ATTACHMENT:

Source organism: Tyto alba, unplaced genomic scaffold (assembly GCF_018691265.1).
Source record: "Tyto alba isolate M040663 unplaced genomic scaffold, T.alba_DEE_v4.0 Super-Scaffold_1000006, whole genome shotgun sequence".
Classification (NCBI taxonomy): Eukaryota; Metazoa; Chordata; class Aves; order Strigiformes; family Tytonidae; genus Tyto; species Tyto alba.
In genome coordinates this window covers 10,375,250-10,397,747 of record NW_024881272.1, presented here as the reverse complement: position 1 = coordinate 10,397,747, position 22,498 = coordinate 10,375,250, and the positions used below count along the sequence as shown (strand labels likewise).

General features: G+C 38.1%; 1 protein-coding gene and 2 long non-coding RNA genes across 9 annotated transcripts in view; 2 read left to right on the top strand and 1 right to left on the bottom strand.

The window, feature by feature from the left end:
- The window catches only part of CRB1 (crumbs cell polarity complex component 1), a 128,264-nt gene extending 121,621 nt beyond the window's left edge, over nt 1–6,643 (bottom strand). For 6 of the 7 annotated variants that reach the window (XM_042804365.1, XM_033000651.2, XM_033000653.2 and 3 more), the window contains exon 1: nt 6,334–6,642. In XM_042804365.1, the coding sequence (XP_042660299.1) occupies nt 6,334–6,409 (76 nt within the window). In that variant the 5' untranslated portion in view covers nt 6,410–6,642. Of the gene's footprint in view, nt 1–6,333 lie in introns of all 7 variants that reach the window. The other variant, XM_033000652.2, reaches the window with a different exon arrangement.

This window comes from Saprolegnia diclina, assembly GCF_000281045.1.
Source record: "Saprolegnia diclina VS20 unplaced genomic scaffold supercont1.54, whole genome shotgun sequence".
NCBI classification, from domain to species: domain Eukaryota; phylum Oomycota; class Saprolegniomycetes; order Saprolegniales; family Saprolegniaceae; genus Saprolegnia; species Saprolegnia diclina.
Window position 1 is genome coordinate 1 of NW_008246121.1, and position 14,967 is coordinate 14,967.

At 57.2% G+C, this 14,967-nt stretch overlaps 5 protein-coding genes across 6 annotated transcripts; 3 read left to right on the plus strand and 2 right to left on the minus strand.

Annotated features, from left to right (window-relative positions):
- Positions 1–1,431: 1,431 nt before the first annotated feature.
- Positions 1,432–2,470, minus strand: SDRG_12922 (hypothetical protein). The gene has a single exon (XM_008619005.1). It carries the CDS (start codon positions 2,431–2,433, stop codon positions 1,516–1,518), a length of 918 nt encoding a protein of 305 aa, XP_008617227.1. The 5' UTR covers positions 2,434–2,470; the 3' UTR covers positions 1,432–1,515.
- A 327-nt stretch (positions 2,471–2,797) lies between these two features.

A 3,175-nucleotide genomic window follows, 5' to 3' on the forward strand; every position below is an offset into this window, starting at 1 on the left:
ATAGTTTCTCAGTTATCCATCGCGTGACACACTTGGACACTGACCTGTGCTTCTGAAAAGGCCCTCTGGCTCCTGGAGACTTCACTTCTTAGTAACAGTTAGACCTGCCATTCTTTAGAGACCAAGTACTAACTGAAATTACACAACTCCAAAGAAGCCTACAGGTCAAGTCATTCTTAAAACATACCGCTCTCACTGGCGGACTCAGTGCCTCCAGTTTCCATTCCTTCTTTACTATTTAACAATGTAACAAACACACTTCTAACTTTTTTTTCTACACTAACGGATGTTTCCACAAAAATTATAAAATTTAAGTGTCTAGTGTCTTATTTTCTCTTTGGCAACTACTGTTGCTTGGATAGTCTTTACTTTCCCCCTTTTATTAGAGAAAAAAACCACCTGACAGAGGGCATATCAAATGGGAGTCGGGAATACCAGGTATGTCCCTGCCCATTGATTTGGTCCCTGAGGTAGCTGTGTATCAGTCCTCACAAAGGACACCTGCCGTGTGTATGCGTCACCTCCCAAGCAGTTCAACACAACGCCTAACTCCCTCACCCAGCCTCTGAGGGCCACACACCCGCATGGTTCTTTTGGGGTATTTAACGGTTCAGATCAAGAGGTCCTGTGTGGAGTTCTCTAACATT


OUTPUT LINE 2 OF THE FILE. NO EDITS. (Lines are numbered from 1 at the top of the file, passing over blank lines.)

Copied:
Source record: "Tyto alba isolate M040663 unplaced genomic scaffold, T.alba_DEE_v4.0 Super-Scaffold_1000006, whole genome shotgun sequence".